S Nazarro is one of the four churches founded by St Ambrose during the 4th century..that's the 300s, so it is a truly ancient site. Unfortunately it has been destroyed several times over the subsequent centuries, both by fires and by bombs during the Second World War, so much has been rebuilt. Although light and airy and pleasant (especially as a choir was practising at the time) I did not find it especially atmospheric.
It does have a rather interesting entrance though, an octagonal chapel designed by Bramantino. Entering a church through one's own personal chapel (it was for Giangiacomo Trivulzio) is certainly a good way to make sure everyone remembers you!
The tombs of Trivulzio and various family members are housed in niches above the church entrance.
You might wander around the back of the church before moving onwards: there are several very ancient tombs tucked away there (I imagine they were discovered during the various restorations and rebuildings and were placed there for safekeeping).
TheCivic Temple of San Sebastiano was built at the end of the 16th century. The citizens wanted to build a votive temple to stop the plague, as requested by Cardinal Carlo Borromeo in 1576. The project by Pellegrino Tibaldi was realized by architect Fabio Mangone, but the church remained inachieved. The presbytery was added at a later date.
We came across these Roman columns and church and our way to and from the aperitivo area of Navigli. There are 16 towering columns in all in front of the church that was built between AD 355 and 372. The place is a lively spot for a bit of open air drinking with the locals.
Piazzza Vetra, nearest Metro stop is Missori
Together with the wonderful abside, the stunning belfry of the San Gottardo in Corte church is the only remaining part of the old church of Visconti, built by Pecorari between 1330 and 1336.
The red brick tall belfry is finished by a lodge with small columns and arcades surmounted by a cone.
San Sebastiano, situated in Via Torino, was commissioned by St. Carlo Borromeo and financed by the city in 1576 in fullfilment of a vow taken with the hope that the terrible plague epidemic would come to an end.
The original circular plan was designed by Pellegrini whose design entalied a two storey cylindrical building topped by a dome. Other architecs later called in modified the original design and also added a presbytery.
Only the lovely apse and the even lovelier belltower are left of the church Pecorari was commissioned to build by Azzone Visconti between 1330 and 1336 for the court of the Visconti lords.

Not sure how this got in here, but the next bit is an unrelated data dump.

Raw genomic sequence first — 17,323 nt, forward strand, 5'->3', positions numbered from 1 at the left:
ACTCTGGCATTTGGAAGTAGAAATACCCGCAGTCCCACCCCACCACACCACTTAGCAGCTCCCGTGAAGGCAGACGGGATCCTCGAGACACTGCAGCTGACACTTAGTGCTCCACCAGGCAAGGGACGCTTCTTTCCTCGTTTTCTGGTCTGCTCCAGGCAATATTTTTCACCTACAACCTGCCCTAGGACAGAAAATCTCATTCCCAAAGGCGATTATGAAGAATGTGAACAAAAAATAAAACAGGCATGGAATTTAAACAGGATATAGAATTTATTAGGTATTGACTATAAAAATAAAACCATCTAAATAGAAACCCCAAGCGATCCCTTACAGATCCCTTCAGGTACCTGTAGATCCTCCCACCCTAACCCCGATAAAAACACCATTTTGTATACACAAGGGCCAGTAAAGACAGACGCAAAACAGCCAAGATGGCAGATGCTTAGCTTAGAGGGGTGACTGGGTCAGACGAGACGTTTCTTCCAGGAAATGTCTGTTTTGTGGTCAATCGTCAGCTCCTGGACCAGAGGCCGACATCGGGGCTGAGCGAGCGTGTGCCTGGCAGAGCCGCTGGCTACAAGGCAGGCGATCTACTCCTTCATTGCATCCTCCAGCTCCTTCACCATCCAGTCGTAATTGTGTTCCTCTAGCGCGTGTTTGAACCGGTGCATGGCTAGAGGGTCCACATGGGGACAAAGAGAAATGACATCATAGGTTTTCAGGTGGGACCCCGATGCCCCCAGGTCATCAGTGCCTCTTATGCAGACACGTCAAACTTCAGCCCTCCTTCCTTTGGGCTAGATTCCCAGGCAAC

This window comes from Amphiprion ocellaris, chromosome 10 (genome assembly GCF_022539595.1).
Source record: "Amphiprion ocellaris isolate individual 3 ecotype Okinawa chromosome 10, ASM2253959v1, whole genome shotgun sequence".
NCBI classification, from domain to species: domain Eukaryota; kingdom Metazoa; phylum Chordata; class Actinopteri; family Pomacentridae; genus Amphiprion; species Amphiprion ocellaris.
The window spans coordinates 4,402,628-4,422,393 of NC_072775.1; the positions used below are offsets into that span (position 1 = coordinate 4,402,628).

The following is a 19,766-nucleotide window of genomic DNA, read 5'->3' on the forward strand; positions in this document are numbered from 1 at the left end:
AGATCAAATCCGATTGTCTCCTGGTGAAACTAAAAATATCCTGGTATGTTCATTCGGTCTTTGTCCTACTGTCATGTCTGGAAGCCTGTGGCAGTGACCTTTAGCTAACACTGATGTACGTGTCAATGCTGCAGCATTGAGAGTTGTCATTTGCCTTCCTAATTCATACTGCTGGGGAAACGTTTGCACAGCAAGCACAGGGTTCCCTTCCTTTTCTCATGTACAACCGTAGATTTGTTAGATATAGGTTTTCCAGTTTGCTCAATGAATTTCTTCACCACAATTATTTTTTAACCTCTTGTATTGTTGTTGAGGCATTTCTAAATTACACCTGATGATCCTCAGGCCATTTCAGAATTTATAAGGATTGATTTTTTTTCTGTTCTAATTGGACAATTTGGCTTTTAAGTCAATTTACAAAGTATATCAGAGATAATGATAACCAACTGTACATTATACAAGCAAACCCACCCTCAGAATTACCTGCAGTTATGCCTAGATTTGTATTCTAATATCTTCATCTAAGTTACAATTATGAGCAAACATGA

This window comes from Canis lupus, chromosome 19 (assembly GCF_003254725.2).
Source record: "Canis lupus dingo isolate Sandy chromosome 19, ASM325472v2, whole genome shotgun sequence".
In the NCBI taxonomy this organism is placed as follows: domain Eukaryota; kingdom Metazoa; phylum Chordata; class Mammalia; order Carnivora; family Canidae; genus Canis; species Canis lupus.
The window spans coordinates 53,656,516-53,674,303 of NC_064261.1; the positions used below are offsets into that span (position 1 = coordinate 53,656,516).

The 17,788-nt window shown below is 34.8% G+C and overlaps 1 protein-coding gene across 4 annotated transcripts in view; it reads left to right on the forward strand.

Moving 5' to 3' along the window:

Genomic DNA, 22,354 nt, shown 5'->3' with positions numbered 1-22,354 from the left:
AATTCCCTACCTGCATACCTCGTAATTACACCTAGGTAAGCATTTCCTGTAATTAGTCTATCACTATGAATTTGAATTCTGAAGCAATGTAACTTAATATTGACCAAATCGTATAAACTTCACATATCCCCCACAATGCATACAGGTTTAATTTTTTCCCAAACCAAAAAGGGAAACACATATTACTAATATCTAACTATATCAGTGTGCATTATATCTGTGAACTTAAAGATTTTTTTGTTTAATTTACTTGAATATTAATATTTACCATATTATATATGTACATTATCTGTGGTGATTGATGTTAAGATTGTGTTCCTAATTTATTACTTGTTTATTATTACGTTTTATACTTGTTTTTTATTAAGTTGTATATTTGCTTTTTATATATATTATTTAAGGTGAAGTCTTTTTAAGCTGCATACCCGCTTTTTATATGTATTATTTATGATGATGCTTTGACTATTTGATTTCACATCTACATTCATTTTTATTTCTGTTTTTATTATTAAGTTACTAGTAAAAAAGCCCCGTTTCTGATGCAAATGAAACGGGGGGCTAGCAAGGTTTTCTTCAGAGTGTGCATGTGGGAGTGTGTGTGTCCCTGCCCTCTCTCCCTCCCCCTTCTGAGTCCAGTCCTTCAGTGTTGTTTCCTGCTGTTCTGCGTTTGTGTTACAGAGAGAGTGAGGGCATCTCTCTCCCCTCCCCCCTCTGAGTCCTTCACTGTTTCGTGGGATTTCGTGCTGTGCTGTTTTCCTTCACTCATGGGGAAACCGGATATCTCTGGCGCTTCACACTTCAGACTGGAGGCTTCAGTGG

The tower is quite unusual. It starts out square-shaped, then becomes an octagon, and is topped with a cone cap.
The neo-Classical interior contains a fragment of a Crucifixtion scene frescoed by an unknown follower of the master Giotto, as well as other frescoes commissioned by the Visconti family from Tuscan masters whose style of painting already foreshadowed the new Renaissance manner, the seeds of which were planted during the early 14th centur by the great Giotto himself in faroff Tuscany.
The famous Pusterla di Sant' Ambrogio (St. Ambrose Gateway) is actually an imposing double arch gateway built in 1171 within the medieval city walls. On one of the double facades is a tabernacle with statues of Sts. Ambrose, Gervase and Protasois.
Every year on St. Ambroses's feast-say in December, a colorful fair is held here, and this is one of the rare traditions that has withstood the onslaught progress.
The Pusterla is situated in between Via Carducci and Piazza di Sant' Ambrogio.
If you have time, visit the Milan Synagogue. Via Guastalla 19.
Jews have lived in Italy since Roman times. During the middle ages, they were alternatively protected and attacked by various popes and local rulers. Italian Jews were subjected to forced conversion lectures beginning in the 13th century. By the 1500's they were ordered to live in ghettos in Rome, Venice, Ferrara, Mantua, Leghorn and other cities.
Today, Italy's 30,000 Jews live in Rome, Milan, Turin, Florence and Leghorn (Livorno). Communities numbering in the hundreds are also organized in Bologna, Genoa, Trieste and Venice.
This is a picture of St. Josephs. It is not in any guide book and is not really well known. I found it by accident. Leaving the statue of Michaelangelo in Piazza Della Scala I took the street directly in front of me and walked behind the Opera Hall. As I walked along the street I came across this wonderful little chapel. Although it looks very plain and small from the outside it is quite surprising inside. Like many things in Milan it is a hidden treasure. I found beautiful art work on the walls and ceilings. It was very small, but very beautiful. Milan is full of little surprises like this. Take some time and walk the streets and see what you can find.